regulatory compliance, and dossier preparation.

2. Total number of pages is increased from 1684 to 2726.

3. Total number of formulations is expanded by about 30%

with many newly approved formulations.

4. Novel formulations are now provided for a variety of

drugs; these data are collected from the massive intellectual

property data and suggest toward the future trend

of formulations. While some of these formulations may

not have been approved in the United States or Europe,

these do provide additional choices, particularly for the

NDA preparation. As always, it is the responsibility of

the manufacturer to assure that the intellectual property

rights are not violated.

5. A significant change in this edition is the inclusion of

commercial products; while most of this information

is culled out from the open source such as the FOIA

(http://www.fda.gov/foi/default.htm), I have made attempts

to reconstruct the critical portions of it based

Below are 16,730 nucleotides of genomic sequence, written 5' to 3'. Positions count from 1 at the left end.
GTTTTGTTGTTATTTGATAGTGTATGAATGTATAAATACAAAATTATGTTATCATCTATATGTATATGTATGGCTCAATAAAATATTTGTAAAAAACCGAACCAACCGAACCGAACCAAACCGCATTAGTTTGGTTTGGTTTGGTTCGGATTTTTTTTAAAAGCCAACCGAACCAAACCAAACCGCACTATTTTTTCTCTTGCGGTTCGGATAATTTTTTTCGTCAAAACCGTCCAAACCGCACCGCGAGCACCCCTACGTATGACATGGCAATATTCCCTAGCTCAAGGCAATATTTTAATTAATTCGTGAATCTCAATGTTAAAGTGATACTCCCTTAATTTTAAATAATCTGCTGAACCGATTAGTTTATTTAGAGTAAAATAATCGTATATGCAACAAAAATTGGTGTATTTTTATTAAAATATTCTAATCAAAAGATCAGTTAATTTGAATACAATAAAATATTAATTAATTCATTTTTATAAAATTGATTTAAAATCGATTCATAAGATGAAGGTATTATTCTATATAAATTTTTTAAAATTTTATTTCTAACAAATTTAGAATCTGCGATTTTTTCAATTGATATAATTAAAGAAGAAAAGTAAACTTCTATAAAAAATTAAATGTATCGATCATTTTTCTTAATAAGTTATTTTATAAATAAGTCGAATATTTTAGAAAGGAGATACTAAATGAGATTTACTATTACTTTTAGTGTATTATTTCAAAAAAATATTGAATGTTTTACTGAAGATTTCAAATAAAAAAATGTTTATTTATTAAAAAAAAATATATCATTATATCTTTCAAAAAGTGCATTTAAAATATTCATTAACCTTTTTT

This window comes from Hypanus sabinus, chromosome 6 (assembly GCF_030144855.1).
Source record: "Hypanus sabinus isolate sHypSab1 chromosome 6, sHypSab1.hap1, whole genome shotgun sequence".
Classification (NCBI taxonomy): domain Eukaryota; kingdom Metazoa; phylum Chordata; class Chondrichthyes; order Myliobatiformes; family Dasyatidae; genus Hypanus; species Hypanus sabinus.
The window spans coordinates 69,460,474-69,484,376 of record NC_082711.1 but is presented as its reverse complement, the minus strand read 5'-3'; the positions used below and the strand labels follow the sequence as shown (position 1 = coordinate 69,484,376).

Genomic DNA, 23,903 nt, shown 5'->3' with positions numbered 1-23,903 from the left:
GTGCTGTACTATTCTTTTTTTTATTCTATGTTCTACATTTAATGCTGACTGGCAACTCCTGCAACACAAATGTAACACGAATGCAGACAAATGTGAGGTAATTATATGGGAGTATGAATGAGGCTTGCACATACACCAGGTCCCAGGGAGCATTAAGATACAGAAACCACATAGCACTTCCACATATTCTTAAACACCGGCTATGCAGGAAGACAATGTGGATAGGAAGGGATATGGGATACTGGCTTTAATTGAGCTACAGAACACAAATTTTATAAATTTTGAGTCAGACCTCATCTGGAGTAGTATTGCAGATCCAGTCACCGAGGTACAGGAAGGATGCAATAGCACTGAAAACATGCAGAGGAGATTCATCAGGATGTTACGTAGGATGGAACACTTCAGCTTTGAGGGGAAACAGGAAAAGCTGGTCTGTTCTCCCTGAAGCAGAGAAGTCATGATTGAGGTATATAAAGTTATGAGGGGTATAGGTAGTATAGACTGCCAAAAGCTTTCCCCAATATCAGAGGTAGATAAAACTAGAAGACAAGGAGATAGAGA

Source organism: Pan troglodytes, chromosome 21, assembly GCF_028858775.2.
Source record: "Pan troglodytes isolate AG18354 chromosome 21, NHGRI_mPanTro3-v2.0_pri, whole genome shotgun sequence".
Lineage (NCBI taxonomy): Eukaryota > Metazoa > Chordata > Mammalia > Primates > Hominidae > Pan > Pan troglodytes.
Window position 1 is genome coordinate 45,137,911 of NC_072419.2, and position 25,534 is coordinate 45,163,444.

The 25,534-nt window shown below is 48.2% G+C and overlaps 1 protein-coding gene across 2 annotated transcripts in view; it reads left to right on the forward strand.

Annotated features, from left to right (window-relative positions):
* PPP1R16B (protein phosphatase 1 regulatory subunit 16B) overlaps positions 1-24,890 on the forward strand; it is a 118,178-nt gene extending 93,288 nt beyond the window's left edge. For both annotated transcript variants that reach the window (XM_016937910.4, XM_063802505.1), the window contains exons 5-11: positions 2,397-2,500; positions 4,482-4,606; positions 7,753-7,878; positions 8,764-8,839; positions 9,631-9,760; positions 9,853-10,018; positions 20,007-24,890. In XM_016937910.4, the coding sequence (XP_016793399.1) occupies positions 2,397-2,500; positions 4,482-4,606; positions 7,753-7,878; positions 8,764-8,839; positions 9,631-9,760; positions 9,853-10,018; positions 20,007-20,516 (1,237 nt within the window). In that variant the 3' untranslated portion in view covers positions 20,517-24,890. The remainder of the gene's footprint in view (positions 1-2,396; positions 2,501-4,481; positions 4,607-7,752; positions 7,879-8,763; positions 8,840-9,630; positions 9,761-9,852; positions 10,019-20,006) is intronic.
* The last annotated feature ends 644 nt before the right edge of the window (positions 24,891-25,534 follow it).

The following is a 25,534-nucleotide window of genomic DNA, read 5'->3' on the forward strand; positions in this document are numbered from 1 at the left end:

on what I call the generally acceptable standards. The

drug companies are advised to assure that any intellectual

property rights are not violated and this applies to

all information contained in this book. The freedom of

information act (FOIA) is an extremely useful conduit

for reliable information and manufacturers are strongly

urged to make use of this information. Whereas this information

is provided free of charge, the process of obtaining

the information may be cumbersome, in which

case, commercial sources of these databases can prove

useful, particularly for the non-U.S. companies.

6. Also included are the new Good Manufacturing Guidelines

(2007) with amendments (2008) for the United States

and similar updates for European Union and WHO; it is

strongly urged that the companies discontinue using all

old documents as there are significant changes in the revised

form, and many of them are likely to reduce the

cost of GMP compliance.

7. Details on design of clean rooms is a new entry that will

be of great use to sterile product manufacturers; whereas

the design and flow of personnel and material flow is of

critical nature, regulatory agencies view these differently

and the manufacturer is advised always to comply with

most stringent requirements.